Strike too light and there is no oomph.  The sound won’t travel very far and won’t carry the impact that taiko should have.  Strike too hard and while you have volume, it is a harsh, flat sound – because you’ve killed all those sympathetic vibrations that come from a more lenient strike.

While many newer players don’t strike hard enough, it’s more common that people will over-hit and produce those harsh tones.  Most of us are in the middle somewhere, but again, it’s about awareness.  I’m more likely to over-hit than under-hit, but if I can’t feel or hear the difference, I have no idea how much my “product” is affected.

You may find that playing at 90% of your normal power creates a better sound.  The trick then is to figure out how to play at 90% power but with 100% of the energy you would normally put out!  As long as you are constantly listening and developing awareness, you will be able to keep getting better.

If you keep listening, you keep growing!

Monday, April 1, 2013

Alaska Tour 2013

So I can finally sit down and write a bit about our week+ long tour of Alaska.

The load-in on the first day was probably the only mellow day we had, spending most of our time in the theater dealing with equipment and lighting.

The next three days had a total of six school shows, which started with an unpleasant surprise, but we managed to pull things together really well and adapted quickly.  Within those three days were four workshops: one at a local high school, one on fue, one on shime, and one on basics.  All the workshops went really well, but the stand out to me was the high school group.  There aren't a lot of HS taiko groups in the U.S. and this was the first one I'd ever worked with/met.  The kids were really appreciative and really took to trying what we were teaching.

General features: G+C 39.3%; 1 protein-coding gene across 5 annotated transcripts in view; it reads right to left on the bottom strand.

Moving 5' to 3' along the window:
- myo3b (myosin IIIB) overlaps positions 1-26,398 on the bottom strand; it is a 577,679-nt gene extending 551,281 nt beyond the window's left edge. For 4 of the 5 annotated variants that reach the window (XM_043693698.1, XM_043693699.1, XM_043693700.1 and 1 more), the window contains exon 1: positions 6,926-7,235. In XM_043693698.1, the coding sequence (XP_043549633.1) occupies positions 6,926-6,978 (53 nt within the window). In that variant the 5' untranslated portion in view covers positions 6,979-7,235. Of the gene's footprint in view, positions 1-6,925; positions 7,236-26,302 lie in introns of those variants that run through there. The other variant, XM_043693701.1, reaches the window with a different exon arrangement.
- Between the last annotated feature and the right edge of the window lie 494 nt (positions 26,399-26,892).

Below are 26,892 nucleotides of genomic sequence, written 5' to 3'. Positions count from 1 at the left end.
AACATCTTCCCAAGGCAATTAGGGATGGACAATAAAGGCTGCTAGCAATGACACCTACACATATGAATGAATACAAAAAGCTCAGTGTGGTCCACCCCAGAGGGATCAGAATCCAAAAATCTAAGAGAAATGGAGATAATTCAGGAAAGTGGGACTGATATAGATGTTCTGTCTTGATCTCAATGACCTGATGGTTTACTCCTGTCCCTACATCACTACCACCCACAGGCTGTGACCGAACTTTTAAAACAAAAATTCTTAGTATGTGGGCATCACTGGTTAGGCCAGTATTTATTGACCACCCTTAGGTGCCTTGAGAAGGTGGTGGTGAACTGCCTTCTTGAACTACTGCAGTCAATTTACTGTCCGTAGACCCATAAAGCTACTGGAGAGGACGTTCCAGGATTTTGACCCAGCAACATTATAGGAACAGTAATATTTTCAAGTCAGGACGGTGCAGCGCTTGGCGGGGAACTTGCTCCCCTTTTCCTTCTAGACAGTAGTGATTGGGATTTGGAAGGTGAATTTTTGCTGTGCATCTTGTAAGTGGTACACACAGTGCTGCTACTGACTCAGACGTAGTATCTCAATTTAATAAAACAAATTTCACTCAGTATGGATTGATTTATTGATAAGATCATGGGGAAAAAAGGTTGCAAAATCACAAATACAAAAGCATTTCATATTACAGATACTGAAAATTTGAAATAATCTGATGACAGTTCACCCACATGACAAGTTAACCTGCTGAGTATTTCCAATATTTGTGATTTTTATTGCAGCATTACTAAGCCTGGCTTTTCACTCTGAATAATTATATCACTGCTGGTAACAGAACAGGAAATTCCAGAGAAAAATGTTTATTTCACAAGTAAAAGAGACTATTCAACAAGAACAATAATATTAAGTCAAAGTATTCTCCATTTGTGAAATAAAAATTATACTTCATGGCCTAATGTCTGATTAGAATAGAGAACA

The following day was our last school show (seven total) and our concert that night.  Before the show was a pre-show performance in the lobby from East High taiko followed by one from Tomodachi Daiko.  Our concert was really tight, one of the tightest we've done.  We had a crowd of just under 1200 and although the majority weren't taiko players, we felt like we had a "taiko audience".  It felt great!

The weekend was a whirlwind of activity, but most of it wasn't taiko!  A bunch of us went to the zoo Saturday, where I purchased an "Encounter" and got to play with the wolves behind-the-scenes.  There was also the newly-arrived polar bear cub, who was beyond cute.  Later that night was a benefit/gala/auction where we did our last performance of the tour.  We auctioned off a "part in a SJT song", which one of our biggest fans won that night.  It was a great way to end the official part of our tour.

Our last day, we went up to a local resort where I went skiing for the first time ever..  I am very good at gaining momentum, but horrible at slowing down.  Fun, though.  But I can cross the idea of "playing okedo while skiing" off my idea list...

Alaska was beautiful, our hosts were terrific, and who knew reindeer dogs could be so tasty?  :D